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New IITs announced
The government on March 28 decided to set up eight more Indian Institutes of Technology. Never before in the history of India has such large expansion been planned in a go. It is definitely a good news, provided the educational standards are met.

THE DAY of March 28, 2008 was the red-letter day in the history of higher education in India. On that day, our human resource development (HRD) minister, Arjun Singh announced at a press conference in New Delhi that the government planned to establish more Indian Institutes of Technology (IITs), Indian Institutes of Management (IIMs) and Central Universities across the country. The plan included setting up a total of eight IITs (including four already announced) and converting Institute of Technology, Banaras Hindu University (IT-BHU) into an IIT. The decision was taken at the highest level in a cabinet meeting, chaired by the Prime Minister, Dr Manmohan Singh.

The plan for new IITs

Never before in the history of higher education in India, such a large expansion has been planned in one go. For example, three new IITs (in the states of Andhra Pradesh, Bihar and Rajasthan) will start functioning from the next academic year (2008-2009), which itself is a record. Other IITs (IIT at Himachal Pradesh, Gujarat, Orissa, Punjab and Madhya Pradesh) will start functioning from the year 2009-2010, depending upon the progress on site-selection, carrying out necessary government and legal formalities, etc.

The new IITs are being set up under the 11th five-year plan (March 2007-February 2012). It is expected that all new IITs shall be fully functional within next five-six years.

Academic programs

Each new IIT will have 3,000 students on the campus, as per plan. This will include 2,000 undergraduates, 500 postgraduates, 400 doctorates and 100 post-doctorates. Each new IIT will admit 500 students for BTech programme, 250 for MTech, 100 for PhD and about 10 for post-doctorate fellowship programme each year, making a total of 860 students each year.

Each of the three new IITs (IITs at Hyderabad, Patna and Jaipur) shall have total intake of 120 students this year, with 40 students each in computer science, electrical and mechanical streams. For IIT Hyderabad, the classes will start from the available vacant buildings of the ordnance factory. For IITs in Bihar and Rajasthan, it will take at least two years to build the necessary infrastructure (buildings, lecture halls, labs, hostels, etc) and students of the respective institutes will study at IIT-Kanpur and IIT-Delhi during that time.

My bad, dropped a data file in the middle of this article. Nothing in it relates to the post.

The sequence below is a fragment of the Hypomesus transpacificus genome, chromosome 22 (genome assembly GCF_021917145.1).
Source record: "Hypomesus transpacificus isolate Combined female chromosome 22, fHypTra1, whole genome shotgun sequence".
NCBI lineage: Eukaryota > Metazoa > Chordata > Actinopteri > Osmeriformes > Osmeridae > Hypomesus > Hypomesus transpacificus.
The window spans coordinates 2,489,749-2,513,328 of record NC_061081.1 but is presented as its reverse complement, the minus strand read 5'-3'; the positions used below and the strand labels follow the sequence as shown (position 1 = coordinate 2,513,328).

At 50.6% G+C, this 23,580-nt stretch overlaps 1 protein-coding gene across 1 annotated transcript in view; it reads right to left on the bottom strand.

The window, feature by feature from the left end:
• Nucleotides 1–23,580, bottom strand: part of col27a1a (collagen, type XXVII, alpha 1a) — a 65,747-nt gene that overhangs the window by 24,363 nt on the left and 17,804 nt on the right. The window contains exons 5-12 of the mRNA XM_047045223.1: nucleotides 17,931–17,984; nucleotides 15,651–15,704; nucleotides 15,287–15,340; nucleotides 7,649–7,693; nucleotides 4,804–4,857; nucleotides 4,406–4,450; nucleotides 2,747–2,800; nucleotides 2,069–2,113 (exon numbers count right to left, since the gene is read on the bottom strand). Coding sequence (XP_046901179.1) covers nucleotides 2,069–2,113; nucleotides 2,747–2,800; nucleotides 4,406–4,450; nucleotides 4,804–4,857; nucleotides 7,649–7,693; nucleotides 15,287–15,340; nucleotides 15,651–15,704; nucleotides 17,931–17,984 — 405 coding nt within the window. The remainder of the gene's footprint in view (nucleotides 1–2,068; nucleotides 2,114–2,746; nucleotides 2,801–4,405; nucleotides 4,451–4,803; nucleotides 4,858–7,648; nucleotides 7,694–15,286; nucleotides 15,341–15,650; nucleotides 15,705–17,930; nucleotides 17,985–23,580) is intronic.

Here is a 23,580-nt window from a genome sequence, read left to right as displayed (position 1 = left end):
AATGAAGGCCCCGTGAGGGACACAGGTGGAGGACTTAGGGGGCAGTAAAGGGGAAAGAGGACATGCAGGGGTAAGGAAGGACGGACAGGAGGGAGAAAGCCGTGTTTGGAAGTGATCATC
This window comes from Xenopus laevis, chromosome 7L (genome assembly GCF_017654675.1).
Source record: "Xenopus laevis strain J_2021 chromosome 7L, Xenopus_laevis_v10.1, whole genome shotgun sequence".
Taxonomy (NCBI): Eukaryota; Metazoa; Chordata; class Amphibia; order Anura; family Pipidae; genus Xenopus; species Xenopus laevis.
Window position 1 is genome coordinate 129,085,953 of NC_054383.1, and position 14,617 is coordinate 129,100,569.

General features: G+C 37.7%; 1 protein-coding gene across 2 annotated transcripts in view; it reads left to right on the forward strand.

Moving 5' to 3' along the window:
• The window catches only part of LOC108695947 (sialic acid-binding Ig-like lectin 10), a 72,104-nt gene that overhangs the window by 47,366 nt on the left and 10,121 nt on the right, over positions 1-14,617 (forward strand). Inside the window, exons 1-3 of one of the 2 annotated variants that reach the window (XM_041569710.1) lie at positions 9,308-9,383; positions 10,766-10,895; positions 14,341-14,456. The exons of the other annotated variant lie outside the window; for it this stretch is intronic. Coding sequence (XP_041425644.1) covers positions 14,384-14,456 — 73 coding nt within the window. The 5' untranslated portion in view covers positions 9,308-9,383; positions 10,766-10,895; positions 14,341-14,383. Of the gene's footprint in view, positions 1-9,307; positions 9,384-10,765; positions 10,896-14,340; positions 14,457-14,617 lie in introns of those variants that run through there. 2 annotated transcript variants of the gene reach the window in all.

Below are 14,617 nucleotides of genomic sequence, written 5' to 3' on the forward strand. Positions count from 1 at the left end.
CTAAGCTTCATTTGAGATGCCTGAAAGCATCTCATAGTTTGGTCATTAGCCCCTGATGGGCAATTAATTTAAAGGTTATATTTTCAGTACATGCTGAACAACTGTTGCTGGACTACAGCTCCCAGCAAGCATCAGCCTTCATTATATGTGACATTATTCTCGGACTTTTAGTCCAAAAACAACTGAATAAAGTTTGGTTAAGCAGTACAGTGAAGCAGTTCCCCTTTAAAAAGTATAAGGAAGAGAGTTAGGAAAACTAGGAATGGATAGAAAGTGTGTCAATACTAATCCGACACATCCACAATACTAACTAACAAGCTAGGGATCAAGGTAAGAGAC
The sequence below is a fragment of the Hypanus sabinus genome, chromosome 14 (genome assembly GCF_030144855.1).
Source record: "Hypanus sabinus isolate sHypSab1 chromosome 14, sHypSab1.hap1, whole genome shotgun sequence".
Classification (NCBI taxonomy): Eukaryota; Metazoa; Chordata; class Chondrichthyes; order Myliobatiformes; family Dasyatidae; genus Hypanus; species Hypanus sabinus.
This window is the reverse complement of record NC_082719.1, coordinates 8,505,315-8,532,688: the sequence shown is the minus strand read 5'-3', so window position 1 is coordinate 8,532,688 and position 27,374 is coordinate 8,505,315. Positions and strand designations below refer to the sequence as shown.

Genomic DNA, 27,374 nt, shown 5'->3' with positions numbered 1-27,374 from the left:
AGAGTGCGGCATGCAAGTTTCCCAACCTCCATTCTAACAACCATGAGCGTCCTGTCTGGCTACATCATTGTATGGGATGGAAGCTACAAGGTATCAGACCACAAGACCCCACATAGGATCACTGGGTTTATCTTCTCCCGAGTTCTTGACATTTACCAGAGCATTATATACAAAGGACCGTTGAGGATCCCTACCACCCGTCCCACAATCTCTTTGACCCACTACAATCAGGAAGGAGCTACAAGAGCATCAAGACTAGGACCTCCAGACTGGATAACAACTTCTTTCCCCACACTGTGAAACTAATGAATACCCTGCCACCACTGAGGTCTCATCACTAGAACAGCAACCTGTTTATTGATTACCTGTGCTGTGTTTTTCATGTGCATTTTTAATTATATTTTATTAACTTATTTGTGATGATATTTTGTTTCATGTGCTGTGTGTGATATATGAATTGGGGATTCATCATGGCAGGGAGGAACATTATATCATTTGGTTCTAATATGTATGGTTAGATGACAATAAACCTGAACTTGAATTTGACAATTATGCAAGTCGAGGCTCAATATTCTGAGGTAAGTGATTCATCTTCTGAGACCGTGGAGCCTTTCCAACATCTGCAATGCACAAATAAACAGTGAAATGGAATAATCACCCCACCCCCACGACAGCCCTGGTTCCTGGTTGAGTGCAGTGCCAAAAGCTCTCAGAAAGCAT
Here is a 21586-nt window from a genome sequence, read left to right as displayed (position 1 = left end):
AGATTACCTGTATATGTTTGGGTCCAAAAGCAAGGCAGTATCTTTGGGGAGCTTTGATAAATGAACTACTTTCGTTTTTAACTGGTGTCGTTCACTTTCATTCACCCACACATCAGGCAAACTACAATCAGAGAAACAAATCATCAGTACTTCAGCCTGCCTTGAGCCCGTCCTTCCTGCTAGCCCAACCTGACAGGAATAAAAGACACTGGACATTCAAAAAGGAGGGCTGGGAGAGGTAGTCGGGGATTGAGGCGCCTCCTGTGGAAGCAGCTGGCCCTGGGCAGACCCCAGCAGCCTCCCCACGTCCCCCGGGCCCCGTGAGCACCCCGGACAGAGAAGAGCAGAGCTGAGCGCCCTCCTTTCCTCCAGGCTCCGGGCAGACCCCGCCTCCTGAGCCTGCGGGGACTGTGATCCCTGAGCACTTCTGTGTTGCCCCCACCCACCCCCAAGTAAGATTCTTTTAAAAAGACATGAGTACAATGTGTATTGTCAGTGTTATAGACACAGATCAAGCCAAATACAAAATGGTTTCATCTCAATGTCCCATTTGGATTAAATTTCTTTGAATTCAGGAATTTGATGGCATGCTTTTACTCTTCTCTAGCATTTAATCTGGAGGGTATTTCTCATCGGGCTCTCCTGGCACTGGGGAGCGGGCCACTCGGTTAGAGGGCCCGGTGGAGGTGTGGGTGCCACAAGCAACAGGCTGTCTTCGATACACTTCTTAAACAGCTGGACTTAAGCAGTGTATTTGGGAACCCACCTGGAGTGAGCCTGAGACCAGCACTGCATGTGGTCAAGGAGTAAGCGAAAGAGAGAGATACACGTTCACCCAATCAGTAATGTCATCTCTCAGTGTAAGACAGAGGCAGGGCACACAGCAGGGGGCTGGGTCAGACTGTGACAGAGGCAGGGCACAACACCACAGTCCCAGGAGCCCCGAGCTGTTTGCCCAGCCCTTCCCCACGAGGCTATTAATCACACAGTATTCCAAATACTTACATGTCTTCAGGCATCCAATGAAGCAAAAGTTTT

The funding is an essential part of achieving success for any institute. The new IITs shall receive capital funding of Rs 2,500 crores to Rs 4,000 crores (Rs 25-40 billion or US $625 million to $1 billion) per IIT, spread over a period of five-six years. This generous funding will help new IITs in becoming world-class as the existing ones. The funding need is based on the amount spent on the last brand-new IIT at Guwahati, in the state of Assam, which was set up in 1994 (under Assam Accord) at a total cost of Rs 1,500 crores (Rs 15 billion).

IIT-Guwahati was established with a planned intake for 300 undergraduate (B Tech) students per year, bringing capital cost at the rate of Rs 5 crores (Rs 50 million) per admitted student. Based on the same formula, the new IITs’ capital expenditure has been fixed to at least Rs 2,500 crores per IIT for the planned intake of 500 undergraduate students per year. Actual cost will be more to account for inflation, more programs to offer, etc. The total amount and means of funding is not finalised yet. Of the total funding needs, Rs 750 crores shall be provided by the central government as plan expenditure from 11th five-year plan. Rest will be contributed by non-plan expenditure, periodic grants, capitalised annual operating expenses, plan expenditure from 12th five-year plan, etc.